Adobe InDesign is the tool of choice for page layout, yet it is a relatively old piece of software, originating in the late 1990s. While InDesign has a concept of "links", its initial approach to graphic references was fundamentally that of desktop software prior to the age of the world wide web. Concepts of linked text in InDesign have evolved slowly over the past 15 years.

A link in InDesign is not, by default, a URL, as one might expect of today's programs. Instead, InDesign links are pointers to assets that are local (on the physical drive of the computer running InDesign) or available across the local network (via a network share). A simple plug-in (our Silicon Connector) can bring InDesign into the modern age, where true URLs enable cloud-based workflows, but we'll get to that later.

Silicon Connector for Box 2.0 is finally available! When Silicon Connector for Box first came out in 2013, it was designed to let InDesign users access assets in the Box cloud directly. Since then, the Connector product has become so popular that we've added Connectors for 10 other DAMs/storage platforms. We have gotten continually better at extending Adobe Creative Cloud technologies, and we have now applied that experience to bring integration between Adobe CC and Box to an entirely new level.

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It started with a naive InDesign user

Silicon Connector first saw the light of day in 2010, when we at Silicon Publishing were building a large-scale online editing solution for a major client. Our solution was based on Adobe InDesign and Adobe InDesign Server, which were brand-new to this tech-savvy and ambitious organization we were working with. Although the client instantly understood the superiority of InDesign for page rendition and output quality, they looked at InDesign with very fresh eyes and came up with a big feature request.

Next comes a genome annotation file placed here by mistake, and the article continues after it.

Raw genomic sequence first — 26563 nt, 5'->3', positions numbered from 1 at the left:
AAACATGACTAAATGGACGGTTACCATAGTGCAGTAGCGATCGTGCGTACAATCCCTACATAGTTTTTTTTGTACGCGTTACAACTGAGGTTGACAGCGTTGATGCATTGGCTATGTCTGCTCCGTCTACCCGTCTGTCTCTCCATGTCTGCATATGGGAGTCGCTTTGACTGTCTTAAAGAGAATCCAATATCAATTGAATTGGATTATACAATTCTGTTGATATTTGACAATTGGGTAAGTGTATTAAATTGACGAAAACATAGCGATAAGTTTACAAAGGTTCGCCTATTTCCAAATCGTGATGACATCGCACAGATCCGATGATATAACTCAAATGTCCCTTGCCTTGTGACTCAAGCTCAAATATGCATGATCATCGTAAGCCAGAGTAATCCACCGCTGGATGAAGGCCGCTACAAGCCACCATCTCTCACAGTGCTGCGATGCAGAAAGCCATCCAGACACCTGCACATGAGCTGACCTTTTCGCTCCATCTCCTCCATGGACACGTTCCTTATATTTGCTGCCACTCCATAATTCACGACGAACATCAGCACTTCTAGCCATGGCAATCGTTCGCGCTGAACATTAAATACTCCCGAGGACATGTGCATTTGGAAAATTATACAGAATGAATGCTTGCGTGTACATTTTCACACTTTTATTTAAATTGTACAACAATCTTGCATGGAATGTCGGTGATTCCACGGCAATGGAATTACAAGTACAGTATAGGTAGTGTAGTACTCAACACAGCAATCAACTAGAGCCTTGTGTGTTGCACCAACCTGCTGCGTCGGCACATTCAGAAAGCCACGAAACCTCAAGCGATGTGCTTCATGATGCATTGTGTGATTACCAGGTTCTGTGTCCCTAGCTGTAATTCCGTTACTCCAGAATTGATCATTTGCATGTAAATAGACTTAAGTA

“These links are barbaric!” said their brilliant technology lead. “They go to the file system, not to URLs as a real link should in this day and age.”

Silicon Publishing co-founder and CEO talks of Silicon Publishing's origins, where they are today, and where they are headed in the future in this interview with Superb Crew.

Silicon Connector is enjoying huge popularity, and as we build out more and more implementations (12 Connectors and counting!) the product is becoming more clearly defined, while the product roadmap is also taking shape. While the main feature of "connecting InDesign to URL-based assets" is itself quite enough of a product to save large authoring groups immense amounts of time, the "nice-to-have" features have taken on a life of their own, and become common to most new implementations. Here I will clarify the ways the product definition is being extended, now and into the future.

I hope to explain:

  1. What we originally meant by the term "Silicon Connector" and how this was consistently rather poorly explained by us, and in turn how it was often misinterpreted by the world.
  2. What we mean now by "Silicon Connector". How to understand what this product is, and what it does.
  3. Where the product and its many variants (AEM Connector, the InDesign Plugin for Flight, the Widen InDesign Plugin, WebDAM CC Connector, etc.) are headed.

In places, this post quotes heavily from the original blog post about Silicon Connector that came out when we first announced this product in 2010. At that point of time we had a narrow perspective on the product. Six years later, it has grown quite organically and evolves in response to feedback from thousands of users worldwide, as it connects InDesign to a diverse and growing array of over 10 Digital Asset Management systems.

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